All of our courses will be held in hotels in Kasane where we believe the most effective learning environment can be achieved. Accommodation, full meals and game drives will be provided. Unfortunately liquor and adultery are not included in the costs but arrangements can be made. Our team will also drive you to the local pharmacy each morning for painkillers, bandages and soothing ointments if required. They will also be very happy to drive you the local Tebelopele testing centre if that proves necessary.

All attendees will be provided with expensively produced certificates of attendance as well as a free, extensive justification of the course that can be presented to your training department to show that your organisation’s money has been usefully spent.

Office productivity skills

Firstly we have a series of practical business skills development programs that address the productivity needs of all organisations.

“Stapling for beginners”. This 3 day course will concentrate on developing a range of stapler-related skills including stapling documents of small-to-medium size. It will include a day each specifically dealing with both vertical and horizontally-oriented document staple introduction methodologies. The third and final day will involve a detailed recapitulation of the previous days.

“Stapling for specialists”. This 2-day follow-up will introduce the now accomplished staple introduction operatives to the pinnacle of stapling expertise: diagonal stapling. Note that bookings for this course are only available to graduates of the earlier beginner’s course and once your cheque has cleared.

“Document binding master class”. Our internationally experienced document binding expert will explore the complications of using the binding machine we recently bought at Game. This 2 day, once-in-a-lifetime development experience is available to everyone so long as payment reaches us soon enough.

Customer service skills

We have, at almost no expense at all, engaged the services of an extremely accomplished and renowned customer service specialist who is famed the length and breadth of Mochudi. She will take your staff through an intense, performance-based, results-oriented, hands-on, practically-focussed, skills-based, repeatedly-hyphenated 3-week training program that will cover anything we can think of to fill the time.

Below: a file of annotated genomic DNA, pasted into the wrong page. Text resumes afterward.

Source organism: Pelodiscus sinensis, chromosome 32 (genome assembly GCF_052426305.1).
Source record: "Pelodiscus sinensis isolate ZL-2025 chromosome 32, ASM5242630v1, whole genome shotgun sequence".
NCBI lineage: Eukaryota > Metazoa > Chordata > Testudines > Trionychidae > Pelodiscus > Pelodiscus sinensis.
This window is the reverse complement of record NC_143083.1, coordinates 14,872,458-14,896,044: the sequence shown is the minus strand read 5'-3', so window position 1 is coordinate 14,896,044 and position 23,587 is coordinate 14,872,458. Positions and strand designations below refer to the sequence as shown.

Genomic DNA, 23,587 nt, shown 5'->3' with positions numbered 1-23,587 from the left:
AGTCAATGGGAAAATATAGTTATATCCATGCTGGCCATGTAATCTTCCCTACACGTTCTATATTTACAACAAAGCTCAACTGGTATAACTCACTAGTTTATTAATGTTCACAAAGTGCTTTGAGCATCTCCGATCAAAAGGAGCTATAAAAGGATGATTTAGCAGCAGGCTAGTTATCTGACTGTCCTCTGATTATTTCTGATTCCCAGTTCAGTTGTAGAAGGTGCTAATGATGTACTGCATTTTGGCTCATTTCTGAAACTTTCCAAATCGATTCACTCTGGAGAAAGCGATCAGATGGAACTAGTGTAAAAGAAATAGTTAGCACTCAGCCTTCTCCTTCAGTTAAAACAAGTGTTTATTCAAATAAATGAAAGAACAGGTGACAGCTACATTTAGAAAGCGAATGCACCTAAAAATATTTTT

After extensive research (using Google) we have summarised the wisdom of highly-paid customer service specialists from across the globe, most of which is in English. We have invested almost a whole day summarising this invaluable knowledge in over 200 Powerpoint slides, almost three of which contain diagrams. Don’t worry, our trainers will read every slide out loud so that all of the easy to remember, 200-point program can be memorised. The value of this is almost incalculable, after all every slide contains at least 150 words of wisdom, all presented in a simple black text on a white background style.

Included in this 3 week course, at no extra cost, will be our newest, locally developed elements that focus on some of the most often overlooked elements of excellent service.

Our patented (in Guatemala) Respiratory Oxygen Metabolism Management Skills Program will help develop that most important service skill: breathing. Sceptics will tell you that breathing comes naturally to customer-facing staff but what evidence do you have for that? Our patented reflexology-based approach will involve extensive foot massage by our experienced trainer, only recently released from maximum security incarceration. His conviction for molesting the feet of shoppers in his shoe store was a travesty of justice, honest.

Finally our Pedicular Retrograde Motion course will introduce your customer service specialists to that most important customer management technique: walking away. Not only will it cover leaving customers to fend for themselves but it will also develop that special look of utter disinterest, contempt and ridicule necessary for treating customers who have the nerve to complain.

Training Management

This course has been specially designed for training managers. It will cover high-level training planning, execution and, critically, excuse-making. In the past training managers have found it difficult to justify the outrageous amounts they spend on utterly pointless, unnecessary and wasteful training programs. This course will empower you to be more imaginative in your excuses. Those lucky enough to pay for this course will receive a set of excuses for wasting money on pointless training that is unrivalled in Botswana. We will cover excuses for dramatically extending the duration of a course, justifying it’s delivery in far-flung and exotic locations and, above all, for getting yourself to be there to check on the quality of every course you buy.

So, if you’ve got a lot of someone else’s money to waste, please get in touch, because we’d like you to share it with us.

This week’s stars!

  • Yolisa and her team at FNB Electronic Banking for “electrifying banking”.
  • Taelo at Game at Game City for actively offering a regular customer a special offer.